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    Entries in inspiration (2)


    Get your Granny on - inspiration

    I've had a couple of days where I've been sewing & gardening. I remembered that people in 'normal' jobs take weekends off! Yesterday I was doing work-related sewing stuff for the weekly classes I teach at Kingshill House in Dursley, so I've been away from crochet for a few days. I'm back today & trying to stick to writing patterns - although I still have samples to make. I much prefer actually doing crochet to writing crochet patterns, so that's always a bit of a battle!

    I'll write more about how I'm writing the patterns in another post. Today I wanted to let you know a bit about the inspiration for the book. This book hadn't been on my radar at all. There are other ideas in my head, but they are all more complicated, and this one appeared almost fully formed. My previous post talks a bit about why it popped up.

    Although I had the basics down, I wanted something to bring the collection together - a kind of narrative for the book. Then I realised - grannies are the whole book. Granny squares have survived essentially unchanged for about as long as there has been crochet. I also had real life grannies. My paternal grandma died quite a long time ago, when I was at Uni, but my maternal Gran died 3 years ago - you can read about her here. My children have grannies. Grans & grandads are important.

    I'm always a little uncomfortable with the idea that knitting & crochet should be somehow different, better than what your granny did. How many articles do we see about 'The New Knitting' and how it's 'Not your Nanny's knitting'? My grandmothers had to knit/crochet/sew to clothe & warm their families. They would have knitted to help the war effort during the First & Second World Wars. (Interesting article here) They didn't have access to all the glorious choice of yarns that we do now. And I refuse to look down on the work they did as somehow less than the work I do now.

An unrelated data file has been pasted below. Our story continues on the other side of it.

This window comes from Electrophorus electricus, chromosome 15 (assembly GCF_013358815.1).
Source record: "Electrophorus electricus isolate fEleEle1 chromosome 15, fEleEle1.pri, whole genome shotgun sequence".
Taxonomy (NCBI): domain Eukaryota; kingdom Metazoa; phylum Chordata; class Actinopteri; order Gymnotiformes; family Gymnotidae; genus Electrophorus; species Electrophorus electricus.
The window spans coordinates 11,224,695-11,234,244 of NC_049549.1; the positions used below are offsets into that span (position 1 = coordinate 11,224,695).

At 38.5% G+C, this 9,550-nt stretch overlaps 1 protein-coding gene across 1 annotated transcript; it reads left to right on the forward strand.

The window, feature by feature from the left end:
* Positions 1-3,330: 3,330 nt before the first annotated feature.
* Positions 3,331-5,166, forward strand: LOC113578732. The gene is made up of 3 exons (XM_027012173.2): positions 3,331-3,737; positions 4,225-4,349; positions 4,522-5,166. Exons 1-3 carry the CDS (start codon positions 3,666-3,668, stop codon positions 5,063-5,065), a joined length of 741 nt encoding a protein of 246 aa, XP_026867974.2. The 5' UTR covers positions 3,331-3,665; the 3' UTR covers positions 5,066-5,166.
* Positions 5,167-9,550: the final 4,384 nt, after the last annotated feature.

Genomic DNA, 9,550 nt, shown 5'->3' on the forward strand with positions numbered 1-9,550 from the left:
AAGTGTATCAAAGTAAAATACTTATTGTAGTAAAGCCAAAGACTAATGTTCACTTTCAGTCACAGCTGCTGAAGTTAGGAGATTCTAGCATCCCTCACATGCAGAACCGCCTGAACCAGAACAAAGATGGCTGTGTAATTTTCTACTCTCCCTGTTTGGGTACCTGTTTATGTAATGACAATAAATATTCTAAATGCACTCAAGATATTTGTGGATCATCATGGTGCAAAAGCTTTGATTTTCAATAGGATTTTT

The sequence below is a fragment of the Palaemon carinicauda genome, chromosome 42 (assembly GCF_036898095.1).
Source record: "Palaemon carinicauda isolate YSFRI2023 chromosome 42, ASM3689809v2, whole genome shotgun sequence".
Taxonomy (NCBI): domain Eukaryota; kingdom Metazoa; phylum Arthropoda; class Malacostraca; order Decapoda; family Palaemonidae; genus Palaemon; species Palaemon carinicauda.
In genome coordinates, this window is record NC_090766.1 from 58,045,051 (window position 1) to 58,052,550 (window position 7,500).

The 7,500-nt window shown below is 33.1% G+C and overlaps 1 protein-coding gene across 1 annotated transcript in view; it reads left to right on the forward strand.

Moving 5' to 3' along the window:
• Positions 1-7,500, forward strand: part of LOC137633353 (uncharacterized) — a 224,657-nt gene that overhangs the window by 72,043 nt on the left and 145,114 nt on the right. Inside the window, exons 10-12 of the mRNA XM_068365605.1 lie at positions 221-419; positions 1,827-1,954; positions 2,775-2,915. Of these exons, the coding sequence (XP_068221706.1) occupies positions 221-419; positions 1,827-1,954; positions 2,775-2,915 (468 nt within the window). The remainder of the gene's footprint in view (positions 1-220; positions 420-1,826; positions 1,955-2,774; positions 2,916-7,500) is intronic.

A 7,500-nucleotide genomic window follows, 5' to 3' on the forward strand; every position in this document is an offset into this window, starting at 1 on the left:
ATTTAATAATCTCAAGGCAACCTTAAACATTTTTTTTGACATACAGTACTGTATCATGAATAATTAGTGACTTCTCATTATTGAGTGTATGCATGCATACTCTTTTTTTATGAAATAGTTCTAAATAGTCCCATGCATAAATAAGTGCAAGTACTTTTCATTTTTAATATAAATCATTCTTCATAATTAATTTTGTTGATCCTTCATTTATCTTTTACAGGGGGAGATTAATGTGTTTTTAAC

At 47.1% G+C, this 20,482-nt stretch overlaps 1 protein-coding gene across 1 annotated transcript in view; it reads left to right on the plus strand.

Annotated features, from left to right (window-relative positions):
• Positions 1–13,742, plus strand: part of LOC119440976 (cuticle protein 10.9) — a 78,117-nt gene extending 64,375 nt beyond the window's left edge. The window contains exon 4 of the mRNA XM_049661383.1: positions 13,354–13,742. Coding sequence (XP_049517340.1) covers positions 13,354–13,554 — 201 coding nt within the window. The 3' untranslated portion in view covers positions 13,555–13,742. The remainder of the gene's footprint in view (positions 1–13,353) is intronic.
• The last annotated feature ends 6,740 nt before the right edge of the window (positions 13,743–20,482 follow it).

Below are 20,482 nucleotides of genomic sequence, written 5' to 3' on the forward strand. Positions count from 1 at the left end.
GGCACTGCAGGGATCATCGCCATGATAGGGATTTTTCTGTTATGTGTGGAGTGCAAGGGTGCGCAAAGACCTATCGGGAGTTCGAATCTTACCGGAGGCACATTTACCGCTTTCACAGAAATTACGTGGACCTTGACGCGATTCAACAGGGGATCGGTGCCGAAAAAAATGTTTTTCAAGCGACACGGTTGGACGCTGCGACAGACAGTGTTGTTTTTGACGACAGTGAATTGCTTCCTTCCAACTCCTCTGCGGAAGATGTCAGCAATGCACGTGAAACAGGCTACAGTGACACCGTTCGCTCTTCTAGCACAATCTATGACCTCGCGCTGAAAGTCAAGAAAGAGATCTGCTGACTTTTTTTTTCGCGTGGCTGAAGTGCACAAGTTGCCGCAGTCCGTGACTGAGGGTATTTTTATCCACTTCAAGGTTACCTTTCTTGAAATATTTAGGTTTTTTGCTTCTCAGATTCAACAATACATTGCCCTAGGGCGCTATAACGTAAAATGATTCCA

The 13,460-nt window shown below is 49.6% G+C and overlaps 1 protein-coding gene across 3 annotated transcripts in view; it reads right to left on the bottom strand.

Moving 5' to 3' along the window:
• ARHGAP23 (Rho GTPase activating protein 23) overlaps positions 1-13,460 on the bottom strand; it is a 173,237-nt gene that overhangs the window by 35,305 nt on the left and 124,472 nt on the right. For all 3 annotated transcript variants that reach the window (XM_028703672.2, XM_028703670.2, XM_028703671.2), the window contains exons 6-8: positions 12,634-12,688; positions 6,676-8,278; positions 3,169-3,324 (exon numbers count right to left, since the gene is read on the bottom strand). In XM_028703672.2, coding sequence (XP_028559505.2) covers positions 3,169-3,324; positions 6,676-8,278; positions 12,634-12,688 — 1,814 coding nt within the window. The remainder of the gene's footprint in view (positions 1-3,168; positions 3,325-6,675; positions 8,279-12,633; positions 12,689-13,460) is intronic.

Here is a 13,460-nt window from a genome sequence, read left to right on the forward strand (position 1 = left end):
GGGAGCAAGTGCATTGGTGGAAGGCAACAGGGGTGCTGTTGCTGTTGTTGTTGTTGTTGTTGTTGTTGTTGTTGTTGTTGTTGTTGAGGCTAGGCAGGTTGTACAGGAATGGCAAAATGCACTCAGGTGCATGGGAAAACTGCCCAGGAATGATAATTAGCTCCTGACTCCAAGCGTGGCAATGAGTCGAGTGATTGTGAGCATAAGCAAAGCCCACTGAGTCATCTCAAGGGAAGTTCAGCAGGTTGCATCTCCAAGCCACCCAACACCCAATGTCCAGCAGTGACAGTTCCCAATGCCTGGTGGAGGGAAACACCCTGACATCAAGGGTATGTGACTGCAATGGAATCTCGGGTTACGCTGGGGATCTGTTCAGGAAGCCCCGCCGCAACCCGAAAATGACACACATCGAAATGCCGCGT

I don’t want to poke fun at grannies – I want to honour them.

    That's the narrative for the book. It is absolutely happymaking, and I very much hope that all the grannies in my life would either make or wear these designs. All the projects are named after women in my family life – actual grannies or not – that I want to honour. There are more women than projects actually, so maybe I will need to do another book!




    Finished objects and photos 

    There was so much I made last year that I didn't show on the blog. This was partly down to having a microscopic attention span, but also because I didn't get modelled pictures of a lot of things. A lot of those things have been worn to death, but a) it's hard to take pictures of yourself and b) I hate having my photo taken and tend to be hypercritcal of how I look. But not everything needs to have a modelled picture, does it? I'd rather post about something I made and show a picture of it folded up than not post at all. So that's what I'll try to do this year :)

    Having said that, remember my Icelandic lopi sweater? I wear it a lot, and love it. We went up to Scotland to visit friends on boxing day last year, before heading to Yorkshire for New Year. Neither place is known for their warm winter weather. And my coat didn't get packed. Luckily I had the sweater with me, so I got myself swathed in knitwear & ventured out with everyone else for a walk at the nearby country park & beach.

    The wind was chilly but I was ok - but felt the cold around my neck. Got that sorted for the next day though.

    Now an oversized hoody under my lopi sweater is not the most slimming outfit I've ever worn,  but since Scotland had gifted us the most spectacular - if cold - day I was not going to be stuck inside. I was toasty warm, and in no danger of being missed! 

    Lots of us are a bit scared of choosing colours for jumpers like this, or fairisle designs. But if an image appeals to you, why not try picking colours out of it to put together? I've got loads of inspiration from the beach that day.

    All of these photos have the blue of the sky & sea and the earthy tones around. But there's also the hit of white, and the zing of yellow or acid green to liven the whole. I'm sure these will make it into my knitting some day. You might even get modelled photos - but don't count on it!!